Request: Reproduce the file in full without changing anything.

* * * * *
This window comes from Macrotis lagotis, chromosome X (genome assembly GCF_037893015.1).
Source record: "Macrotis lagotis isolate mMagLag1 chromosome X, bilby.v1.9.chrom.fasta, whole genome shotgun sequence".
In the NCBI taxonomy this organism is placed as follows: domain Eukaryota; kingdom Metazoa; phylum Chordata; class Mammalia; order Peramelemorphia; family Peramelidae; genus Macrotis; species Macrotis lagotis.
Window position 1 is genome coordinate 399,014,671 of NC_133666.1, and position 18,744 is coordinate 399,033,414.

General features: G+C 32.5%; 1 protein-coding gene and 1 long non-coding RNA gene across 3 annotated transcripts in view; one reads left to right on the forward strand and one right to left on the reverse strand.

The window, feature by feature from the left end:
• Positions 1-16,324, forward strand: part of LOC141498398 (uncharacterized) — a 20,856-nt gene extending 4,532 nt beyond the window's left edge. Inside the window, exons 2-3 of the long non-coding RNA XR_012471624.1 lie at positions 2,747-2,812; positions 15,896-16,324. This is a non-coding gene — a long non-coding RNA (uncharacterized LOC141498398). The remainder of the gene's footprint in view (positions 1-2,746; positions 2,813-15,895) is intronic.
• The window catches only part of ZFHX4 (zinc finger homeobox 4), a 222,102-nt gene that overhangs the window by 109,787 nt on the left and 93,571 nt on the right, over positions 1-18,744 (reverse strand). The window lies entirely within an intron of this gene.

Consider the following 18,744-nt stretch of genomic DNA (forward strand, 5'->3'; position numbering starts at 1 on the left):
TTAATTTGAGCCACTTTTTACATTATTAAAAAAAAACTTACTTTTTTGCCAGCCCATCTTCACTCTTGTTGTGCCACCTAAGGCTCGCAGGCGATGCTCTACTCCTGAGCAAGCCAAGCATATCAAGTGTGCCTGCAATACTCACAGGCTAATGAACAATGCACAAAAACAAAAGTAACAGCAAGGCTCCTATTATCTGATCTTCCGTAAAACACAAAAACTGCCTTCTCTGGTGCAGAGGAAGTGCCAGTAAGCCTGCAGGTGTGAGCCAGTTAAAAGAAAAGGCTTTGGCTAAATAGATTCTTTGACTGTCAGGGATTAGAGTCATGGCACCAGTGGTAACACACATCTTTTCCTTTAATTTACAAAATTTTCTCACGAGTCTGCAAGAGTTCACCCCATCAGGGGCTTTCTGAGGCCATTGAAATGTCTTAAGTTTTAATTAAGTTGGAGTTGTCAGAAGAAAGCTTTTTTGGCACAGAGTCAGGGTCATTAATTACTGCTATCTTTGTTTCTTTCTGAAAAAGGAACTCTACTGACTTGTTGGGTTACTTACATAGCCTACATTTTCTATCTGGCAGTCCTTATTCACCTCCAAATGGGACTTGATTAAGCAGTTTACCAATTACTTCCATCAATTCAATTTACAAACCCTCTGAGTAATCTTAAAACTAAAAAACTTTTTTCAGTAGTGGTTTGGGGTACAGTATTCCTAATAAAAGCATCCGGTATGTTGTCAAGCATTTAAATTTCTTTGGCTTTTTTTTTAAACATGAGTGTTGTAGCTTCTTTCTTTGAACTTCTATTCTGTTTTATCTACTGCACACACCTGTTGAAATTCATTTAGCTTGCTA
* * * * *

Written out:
This window comes from Macrotis lagotis, chromosome X (genome assembly GCF_037893015.1).
Source record: "Macrotis lagotis isolate mMagLag1 chromosome X, bilby.v1.9.chrom.fasta, whole genome shotgun sequence".
In the NCBI taxonomy this organism is placed as follows: domain Eukaryota; kingdom Metazoa; phylum Chordata; class Mammalia; order Peramelemorphia; family Peramelidae; genus Macrotis; species Macrotis lagotis.
Window position 1 is genome coordinate 399,014,671 of NC_133666.1, and position 18,744 is coordinate 399,033,414.

General features: G+C 32.5%; 1 protein-coding gene and 1 long non-coding RNA gene across 3 annotated transcripts in view; one reads left to right on the forward strand and one right to left on the reverse strand.

The window, feature by feature from the left end:
• Positions 1-16,324, forward strand: part of LOC141498398 (uncharacterized) — a 20,856-nt gene extending 4,532 nt beyond the window's left edge. Inside the window, exons 2-3 of the long non-coding RNA XR_012471624.1 lie at positions 2,747-2,812; positions 15,896-16,324. This is a non-coding gene — a long non-coding RNA (uncharacterized LOC141498398). The remainder of the gene's footprint in view (positions 1-2,746; positions 2,813-15,895) is intronic.
• The window catches only part of ZFHX4 (zinc finger homeobox 4), a 222,102-nt gene that overhangs the window by 109,787 nt on the left and 93,571 nt on the right, over positions 1-18,744 (reverse strand). The window lies entirely within an intron of this gene.

Consider the following 18,744-nt stretch of genomic DNA (forward strand, 5'->3'; position numbering starts at 1 on the left):
TTAATTTGAGCCACTTTTTACATTATTAAAAAAAAACTTACTTTTTTGCCAGCCCATCTTCACTCTTGTTGTGCCACCTAAGGCTCGCAGGCGATGCTCTACTCCTGAGCAAGCCAAGCATATCAAGTGTGCCTGCAATACTCACAGGCTAATGAACAATGCACAAAAACAAAAGTAACAGCAAGGCTCCTATTATCTGATCTTCCGTAAAACACAAAAACTGCCTTCTCTGGTGCAGAGGAAGTGCCAGTAAGCCTGCAGGTGTGAGCCAGTTAAAAGAAAAGGCTTTGGCTAAATAGATTCTTTGACTGTCAGGGATTAGAGTCATGGCACCAGTGGTAACACACATCTTTTCCTTTAATTTACAAAATTTTCTCACGAGTCTGCAAGAGTTCACCCCATCAGGGGCTTTCTGAGGCCATTGAAATGTCTTAAGTTTTAATTAAGTTGGAGTTGTCAGAAGAAAGCTTTTTTGGCACAGAGTCAGGGTCATTAATTACTGCTATCTTTGTTTCTTTCTGAAAAAGGAACTCTACTGACTTGTTGGGTTACTTACATAGCCTACATTTTCTATCTGGCAGTCCTTATTCACCTCCAAATGGGACTTGATTAAGCAGTTTACCAATTACTTCCATCAATTCAATTTACAAACCCTCTGAGTAATCTTAAAACTAAAAAACTTTTTTCAGTAGTGGTTTGGGGTACAGTATTCCTAATAAAAGCATCCGGTATGTTGTCAAGCATTTAAATTTCTTTGGCTTTTTTTTTAAACATGAGTGTTGTAGCTTCTTTCTTTGAACTTCTATTCTGTTTTATCTACTGCACACACCTGTTGAAATTCATTTAGCTTGCTA